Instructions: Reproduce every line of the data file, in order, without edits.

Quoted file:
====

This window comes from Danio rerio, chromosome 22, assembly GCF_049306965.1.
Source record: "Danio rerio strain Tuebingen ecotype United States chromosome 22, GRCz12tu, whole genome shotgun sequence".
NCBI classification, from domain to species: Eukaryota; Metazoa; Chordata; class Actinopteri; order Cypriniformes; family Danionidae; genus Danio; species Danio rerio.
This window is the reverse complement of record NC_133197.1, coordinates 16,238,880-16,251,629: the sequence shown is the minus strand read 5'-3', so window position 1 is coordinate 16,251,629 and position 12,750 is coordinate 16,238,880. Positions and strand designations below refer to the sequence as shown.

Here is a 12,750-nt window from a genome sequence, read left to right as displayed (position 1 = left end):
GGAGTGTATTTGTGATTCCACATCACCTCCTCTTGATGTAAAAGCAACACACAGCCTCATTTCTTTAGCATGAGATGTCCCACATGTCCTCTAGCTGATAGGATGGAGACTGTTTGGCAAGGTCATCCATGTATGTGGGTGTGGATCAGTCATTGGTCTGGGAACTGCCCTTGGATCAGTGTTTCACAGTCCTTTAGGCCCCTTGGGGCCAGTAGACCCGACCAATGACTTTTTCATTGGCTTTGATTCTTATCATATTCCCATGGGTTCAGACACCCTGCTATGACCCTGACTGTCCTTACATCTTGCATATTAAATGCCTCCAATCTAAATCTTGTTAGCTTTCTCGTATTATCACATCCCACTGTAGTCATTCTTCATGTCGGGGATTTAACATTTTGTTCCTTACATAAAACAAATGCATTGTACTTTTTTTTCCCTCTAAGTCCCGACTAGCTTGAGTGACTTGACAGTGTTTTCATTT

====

This window comes from Danio rerio, chromosome 22, assembly GCF_049306965.1.
Source record: "Danio rerio strain Tuebingen ecotype United States chromosome 22, GRCz12tu, whole genome shotgun sequence".
NCBI classification, from domain to species: Eukaryota; Metazoa; Chordata; class Actinopteri; order Cypriniformes; family Danionidae; genus Danio; species Danio rerio.
This window is the reverse complement of record NC_133197.1, coordinates 16,238,880-16,251,629: the sequence shown is the minus strand read 5'-3', so window position 1 is coordinate 16,251,629 and position 12,750 is coordinate 16,238,880. Positions and strand designations below refer to the sequence as shown.

Here is a 12,750-nt window from a genome sequence, read left to right as displayed (position 1 = left end):
GGAGTGTATTTGTGATTCCACATCACCTCCTCTTGATGTAAAAGCAACACACAGCCTCATTTCTTTAGCATGAGATGTCCCACATGTCCTCTAGCTGATAGGATGGAGACTGTTTGGCAAGGTCATCCATGTATGTGGGTGTGGATCAGTCATTGGTCTGGGAACTGCCCTTGGATCAGTGTTTCACAGTCCTTTAGGCCCCTTGGGGCCAGTAGACCCGACCAATGACTTTTTCATTGGCTTTGATTCTTATCATATTCCCATGGGTTCAGACACCCTGCTATGACCCTGACTGTCCTTACATCTTGCATATTAAATGCCTCCAATCTAAATCTTGTTAGCTTTCTCGTATTATCACATCCCACTGTAGTCATTCTTCATGTCGGGGATTTAACATTTTGTTCCTTACATAAAACAAATGCATTGTACTTTTTTTTCCCTCTAAGTCCCGACTAGCTTGAGTGACTTGACAGTGTTTTCATTT